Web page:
Serdwyne sat on a tree stump in front of her cabin sharpening her weapons, awaiting the tocfecors. Fligel was hiding under her bed. Serdwyne told him to cry quietly, or she’d tie him to a tree for them to eat.
Movement in the trees alerted her. She touched the hilt of her sword.
Six figures emerged-- not tocfecors. Runts and oddities of mixed creatures. Either Catsidthe was having a laugh at her expense, or a furious malk would soon make an unpleasant mess of someone.
Serdwyne inventoried the group: two grey five foot tall humanoid mammals with large fangs, two green bipedal reptilians with short arms, orange avian claws and multi-colored wings, another a bizarre combination of striped trogdlym and pumillo quadruped, and a tall eel-like thing with short legs and long arms. Not what she had been promised. Serdwyne hated to be disappointed.
The larger of the humanoid mammals stepped forward. “The cursed white abomination we have heard of,” it rasped.
The creatures chortled, clicked, screeched, and howled as they continued forward in their formation.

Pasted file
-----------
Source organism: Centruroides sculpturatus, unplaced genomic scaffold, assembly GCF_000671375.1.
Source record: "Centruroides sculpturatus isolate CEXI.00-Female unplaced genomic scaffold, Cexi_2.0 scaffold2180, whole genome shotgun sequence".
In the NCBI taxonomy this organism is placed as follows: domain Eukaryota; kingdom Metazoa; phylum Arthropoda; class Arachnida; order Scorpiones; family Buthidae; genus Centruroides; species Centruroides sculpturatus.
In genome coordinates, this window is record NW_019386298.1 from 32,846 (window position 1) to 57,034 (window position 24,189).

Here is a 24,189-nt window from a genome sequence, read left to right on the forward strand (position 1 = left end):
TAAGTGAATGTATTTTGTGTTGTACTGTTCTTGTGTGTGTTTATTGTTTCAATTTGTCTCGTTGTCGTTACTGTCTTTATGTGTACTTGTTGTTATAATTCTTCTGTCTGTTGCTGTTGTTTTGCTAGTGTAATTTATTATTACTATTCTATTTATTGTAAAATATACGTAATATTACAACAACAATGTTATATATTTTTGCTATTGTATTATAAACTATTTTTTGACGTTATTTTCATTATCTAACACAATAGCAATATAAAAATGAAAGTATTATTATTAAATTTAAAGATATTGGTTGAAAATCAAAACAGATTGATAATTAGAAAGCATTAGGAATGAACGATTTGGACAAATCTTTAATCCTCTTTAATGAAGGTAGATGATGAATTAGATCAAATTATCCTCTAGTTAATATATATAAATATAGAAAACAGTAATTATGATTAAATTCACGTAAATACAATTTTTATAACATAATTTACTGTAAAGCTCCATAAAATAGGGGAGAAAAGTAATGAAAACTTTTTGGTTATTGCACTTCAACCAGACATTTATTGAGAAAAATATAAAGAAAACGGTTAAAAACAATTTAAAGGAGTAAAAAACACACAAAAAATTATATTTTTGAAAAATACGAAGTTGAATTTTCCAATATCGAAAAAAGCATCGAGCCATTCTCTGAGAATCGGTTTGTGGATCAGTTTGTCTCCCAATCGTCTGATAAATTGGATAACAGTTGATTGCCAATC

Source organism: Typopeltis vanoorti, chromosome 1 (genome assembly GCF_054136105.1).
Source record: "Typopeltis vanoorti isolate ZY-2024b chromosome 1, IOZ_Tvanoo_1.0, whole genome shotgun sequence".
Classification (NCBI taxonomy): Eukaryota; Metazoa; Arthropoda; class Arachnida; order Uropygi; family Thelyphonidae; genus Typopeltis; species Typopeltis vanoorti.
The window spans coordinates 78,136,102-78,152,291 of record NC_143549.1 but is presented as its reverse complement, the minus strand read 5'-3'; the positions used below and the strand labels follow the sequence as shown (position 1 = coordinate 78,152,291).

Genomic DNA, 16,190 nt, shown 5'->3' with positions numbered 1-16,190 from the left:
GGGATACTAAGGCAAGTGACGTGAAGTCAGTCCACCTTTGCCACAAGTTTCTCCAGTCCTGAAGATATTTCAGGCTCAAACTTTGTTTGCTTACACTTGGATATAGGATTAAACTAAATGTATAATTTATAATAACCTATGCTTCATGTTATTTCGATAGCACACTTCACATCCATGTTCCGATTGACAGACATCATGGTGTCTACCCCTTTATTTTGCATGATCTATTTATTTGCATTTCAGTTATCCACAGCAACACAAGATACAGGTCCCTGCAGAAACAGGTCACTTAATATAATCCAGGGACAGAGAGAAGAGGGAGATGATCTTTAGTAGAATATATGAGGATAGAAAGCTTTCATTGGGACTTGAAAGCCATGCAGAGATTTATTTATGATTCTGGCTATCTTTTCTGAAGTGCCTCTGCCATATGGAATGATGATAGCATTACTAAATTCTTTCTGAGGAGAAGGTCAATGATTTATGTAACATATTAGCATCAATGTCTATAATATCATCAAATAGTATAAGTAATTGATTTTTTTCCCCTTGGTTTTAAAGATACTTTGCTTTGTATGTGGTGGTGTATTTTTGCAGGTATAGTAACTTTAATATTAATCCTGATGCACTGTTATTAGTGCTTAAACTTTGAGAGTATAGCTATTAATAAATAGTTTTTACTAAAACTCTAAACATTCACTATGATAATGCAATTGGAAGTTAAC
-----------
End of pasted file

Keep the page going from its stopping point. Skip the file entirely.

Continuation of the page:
Serdwyne did not respond.
“We hear you have a parunvol problem,” continued the leader. “You could frighten them away with a glance.”
“Nothing to say? I did not realize the cursed white were also mute.”
“How will Catsidthe react when it realizes tocfecors sent you instead?” Serdwynne asked calmly.
They exchanged glances. Raised voices in discordant languages bounced among the group. “Be careful how you talk about The Catsidthe, the Malk who sired all malks. We will the job for the fee agreed upon,” the reptilian announced through the noise.
The leader snapped its large fangs as it stepped towards her. “You will pay us--”
“You think we cannot—”
“No. You’ll all be dead.”
Serdwyne beheaded all six—three of them still alive, writhing helplessly. She threw the heads in a pile.
“Fligel! Get your ass out here with some sharp stakes.”
Sunset found Serdwyne leaning against her cabin, gazing at the sight of the neatly lined rows of stakes bearing the heads and various body parts of her dismembered kills. Brightly burning torches that would last until sunrise displayed a satisfying afternoon’s work. She smiled to herself and watched the sun setting amidst the gore.
If you enjoyed Serdwynne, you can find another story "An Unusual Hitchhiker on an Uncommon Path" on my page.
Thanks for reading.